Thursday, December 1, 2016

Thine Own Self

Zestful Blog Post #187

Before today’s post, I want to give a shout-out to one of our own, Stanley Walek. Big Stan is a friend, client, Zestful Blog reader and comment poster, and as of recently, he’s an author. If time travel, archaeology, ancient British history, ventriloquism, science, and off-kilter humor hold any interest for you, check out Paxton's Worlds. Congratulations, Stan!

The latest Writer’s Digest magazine (January 2017) is out, featuring a piece by yours truly, “21 Ways to Pivot Your Plot.” Here’s Editor-in-Chief Jessica Strawser’s blog about the issue. The theme is “Write That Novel!”, most appropriate for the New Year, I say. Lots of good stuff in there.

Was honored to have some of my work mentioned in a roundup of ‘best’ story writing advice by Jane Friedman recently. She’s put together quite a bouquet of sound material in that list, if I say so myself, so consider looking in on it.

OK. Today’s post is a pushback against Shakespeare abuse. The other day I heard somebody say ‘To thine own self be true,’ to justify some little selfishness or other, and it made me mad, because that’s the opposite of what Shakespeare really said. The quotation is incomplete.

I remember my mother discussing this once, when I was about nine. She was attending college to become an English teacher, so naturally she was studying Shakespeare. One day she was sitting with a cup of coffee at the kitchen table, musing, maybe more to herself than anything, about people screwing up this quotation. Then she must have noticed me standing there, and recited the full passage:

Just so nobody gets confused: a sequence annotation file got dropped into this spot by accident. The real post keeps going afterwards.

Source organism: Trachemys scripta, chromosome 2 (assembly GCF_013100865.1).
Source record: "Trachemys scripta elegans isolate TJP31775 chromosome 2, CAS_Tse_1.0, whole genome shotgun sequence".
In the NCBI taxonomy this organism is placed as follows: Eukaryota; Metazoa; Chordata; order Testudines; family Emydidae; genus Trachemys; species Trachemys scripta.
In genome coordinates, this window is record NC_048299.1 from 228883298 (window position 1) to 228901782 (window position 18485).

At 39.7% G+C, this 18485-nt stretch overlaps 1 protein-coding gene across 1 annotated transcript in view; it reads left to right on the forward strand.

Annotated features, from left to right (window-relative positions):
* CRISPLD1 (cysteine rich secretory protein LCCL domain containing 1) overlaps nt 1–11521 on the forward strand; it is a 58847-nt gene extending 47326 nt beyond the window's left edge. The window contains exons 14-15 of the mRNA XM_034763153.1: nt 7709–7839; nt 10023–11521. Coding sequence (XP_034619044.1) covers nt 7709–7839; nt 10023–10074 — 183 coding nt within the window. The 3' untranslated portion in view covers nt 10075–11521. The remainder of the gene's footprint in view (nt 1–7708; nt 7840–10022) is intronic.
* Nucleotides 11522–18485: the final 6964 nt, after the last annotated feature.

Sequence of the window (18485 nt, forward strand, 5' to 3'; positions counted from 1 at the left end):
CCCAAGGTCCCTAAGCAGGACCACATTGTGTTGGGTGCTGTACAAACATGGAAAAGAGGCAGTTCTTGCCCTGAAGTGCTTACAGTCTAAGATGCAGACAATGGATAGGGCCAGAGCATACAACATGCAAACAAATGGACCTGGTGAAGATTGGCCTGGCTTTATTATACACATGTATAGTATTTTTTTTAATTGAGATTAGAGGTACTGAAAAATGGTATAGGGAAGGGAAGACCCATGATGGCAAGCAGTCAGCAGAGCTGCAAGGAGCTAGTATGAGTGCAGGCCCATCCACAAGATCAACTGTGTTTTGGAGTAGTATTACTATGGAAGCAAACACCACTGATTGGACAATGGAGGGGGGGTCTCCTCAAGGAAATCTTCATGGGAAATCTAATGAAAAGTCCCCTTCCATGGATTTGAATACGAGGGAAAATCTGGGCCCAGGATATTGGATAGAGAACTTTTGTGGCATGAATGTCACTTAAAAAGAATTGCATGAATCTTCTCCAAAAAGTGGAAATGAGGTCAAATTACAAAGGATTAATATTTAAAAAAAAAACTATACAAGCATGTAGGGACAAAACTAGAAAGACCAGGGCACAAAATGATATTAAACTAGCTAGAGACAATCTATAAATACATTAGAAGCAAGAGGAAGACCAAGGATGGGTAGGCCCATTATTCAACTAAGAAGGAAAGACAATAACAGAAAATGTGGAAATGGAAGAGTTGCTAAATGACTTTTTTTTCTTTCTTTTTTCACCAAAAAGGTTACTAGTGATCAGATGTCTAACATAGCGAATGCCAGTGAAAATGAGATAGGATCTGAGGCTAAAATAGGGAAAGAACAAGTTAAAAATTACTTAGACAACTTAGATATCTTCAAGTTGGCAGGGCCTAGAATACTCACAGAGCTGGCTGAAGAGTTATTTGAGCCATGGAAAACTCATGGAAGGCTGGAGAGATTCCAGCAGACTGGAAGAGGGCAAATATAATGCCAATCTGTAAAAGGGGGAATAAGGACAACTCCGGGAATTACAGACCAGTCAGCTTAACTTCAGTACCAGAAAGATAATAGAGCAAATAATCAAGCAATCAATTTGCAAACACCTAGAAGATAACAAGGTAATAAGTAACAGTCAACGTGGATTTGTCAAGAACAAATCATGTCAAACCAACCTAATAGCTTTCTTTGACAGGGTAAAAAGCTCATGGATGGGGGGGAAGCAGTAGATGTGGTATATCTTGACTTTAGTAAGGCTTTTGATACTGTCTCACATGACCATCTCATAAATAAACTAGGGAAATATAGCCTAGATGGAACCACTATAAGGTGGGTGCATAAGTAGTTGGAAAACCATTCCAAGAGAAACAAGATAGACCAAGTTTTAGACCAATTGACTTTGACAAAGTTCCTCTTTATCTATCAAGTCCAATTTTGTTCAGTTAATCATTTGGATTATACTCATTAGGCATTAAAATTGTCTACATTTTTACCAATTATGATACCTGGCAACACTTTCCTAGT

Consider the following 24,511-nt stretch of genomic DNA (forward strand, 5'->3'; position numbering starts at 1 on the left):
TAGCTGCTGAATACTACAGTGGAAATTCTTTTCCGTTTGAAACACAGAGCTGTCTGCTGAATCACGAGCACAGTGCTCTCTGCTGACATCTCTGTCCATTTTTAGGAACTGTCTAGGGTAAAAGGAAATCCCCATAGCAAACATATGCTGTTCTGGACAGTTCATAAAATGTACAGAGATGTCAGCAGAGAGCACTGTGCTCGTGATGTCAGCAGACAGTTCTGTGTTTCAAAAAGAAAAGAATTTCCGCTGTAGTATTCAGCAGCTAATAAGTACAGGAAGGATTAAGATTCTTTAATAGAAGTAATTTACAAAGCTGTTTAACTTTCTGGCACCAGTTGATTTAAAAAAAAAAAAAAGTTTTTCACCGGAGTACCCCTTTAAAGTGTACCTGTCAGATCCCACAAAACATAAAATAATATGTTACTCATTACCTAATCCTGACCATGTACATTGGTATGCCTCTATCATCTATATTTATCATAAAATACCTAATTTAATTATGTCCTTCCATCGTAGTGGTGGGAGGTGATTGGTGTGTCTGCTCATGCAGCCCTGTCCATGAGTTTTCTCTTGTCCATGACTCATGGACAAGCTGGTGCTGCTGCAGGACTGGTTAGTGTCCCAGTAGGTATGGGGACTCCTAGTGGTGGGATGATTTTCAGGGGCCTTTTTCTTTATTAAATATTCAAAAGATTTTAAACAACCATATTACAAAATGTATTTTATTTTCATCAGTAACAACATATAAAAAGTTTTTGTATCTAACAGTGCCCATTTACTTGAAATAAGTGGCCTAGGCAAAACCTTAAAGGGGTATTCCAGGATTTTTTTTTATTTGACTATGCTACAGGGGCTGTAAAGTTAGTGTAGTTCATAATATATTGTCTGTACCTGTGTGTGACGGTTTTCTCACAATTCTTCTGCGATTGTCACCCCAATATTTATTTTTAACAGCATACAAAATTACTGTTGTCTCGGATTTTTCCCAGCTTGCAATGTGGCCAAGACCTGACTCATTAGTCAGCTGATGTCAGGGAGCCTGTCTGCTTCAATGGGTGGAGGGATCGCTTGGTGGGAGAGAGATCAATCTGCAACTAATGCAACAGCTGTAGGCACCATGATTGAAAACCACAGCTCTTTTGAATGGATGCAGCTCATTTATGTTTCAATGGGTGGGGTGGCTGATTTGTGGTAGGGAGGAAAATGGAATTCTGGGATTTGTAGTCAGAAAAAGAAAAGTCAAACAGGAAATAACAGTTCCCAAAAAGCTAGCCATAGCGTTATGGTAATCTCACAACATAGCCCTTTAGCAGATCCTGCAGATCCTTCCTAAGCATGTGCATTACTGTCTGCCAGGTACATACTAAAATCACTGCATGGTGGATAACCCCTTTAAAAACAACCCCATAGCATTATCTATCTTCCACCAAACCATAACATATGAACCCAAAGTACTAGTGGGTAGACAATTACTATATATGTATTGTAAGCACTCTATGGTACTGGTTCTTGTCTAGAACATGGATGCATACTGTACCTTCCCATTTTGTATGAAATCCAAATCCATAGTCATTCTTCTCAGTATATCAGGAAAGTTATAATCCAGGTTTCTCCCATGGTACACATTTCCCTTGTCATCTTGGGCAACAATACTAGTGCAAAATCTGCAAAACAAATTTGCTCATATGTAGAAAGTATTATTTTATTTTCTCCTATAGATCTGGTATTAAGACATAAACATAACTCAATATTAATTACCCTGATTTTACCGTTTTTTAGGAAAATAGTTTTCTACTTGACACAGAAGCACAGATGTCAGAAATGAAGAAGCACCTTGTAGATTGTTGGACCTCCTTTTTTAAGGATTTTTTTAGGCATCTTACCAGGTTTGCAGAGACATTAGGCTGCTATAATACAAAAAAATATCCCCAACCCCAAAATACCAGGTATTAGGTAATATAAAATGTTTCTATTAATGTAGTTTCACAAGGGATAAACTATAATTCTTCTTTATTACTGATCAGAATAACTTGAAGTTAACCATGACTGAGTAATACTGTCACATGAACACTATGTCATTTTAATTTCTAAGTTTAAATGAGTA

[from the cover of my old Kittredge edition]

“This above all—to thine own self be true,
And it must follow as the night to day,
Thou canst not then be false to any man.”

The play is Hamlet, the speaker is the ill-fated Polonius, and he’s finishing up giving a bunch of life wisdom to his son Laertes.

Buddha would approve. Good advice for children of all ages! I remembered that moment with Mom all these years.

Do you have a Shakespeare defense story to share? What do you think? To post, click below where it says, 'No Comments,' or '2 Comments,' or whatever.

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  1. It's "Lay on, MacDuff." Not "Lead on, MacDuff."

  2. Right you are! It's about fighting, not following.

  3. thanks for your encouragement ur post did inspire me thanks .
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  4. I like that he uses a female pseudonym. My, how times have changed.


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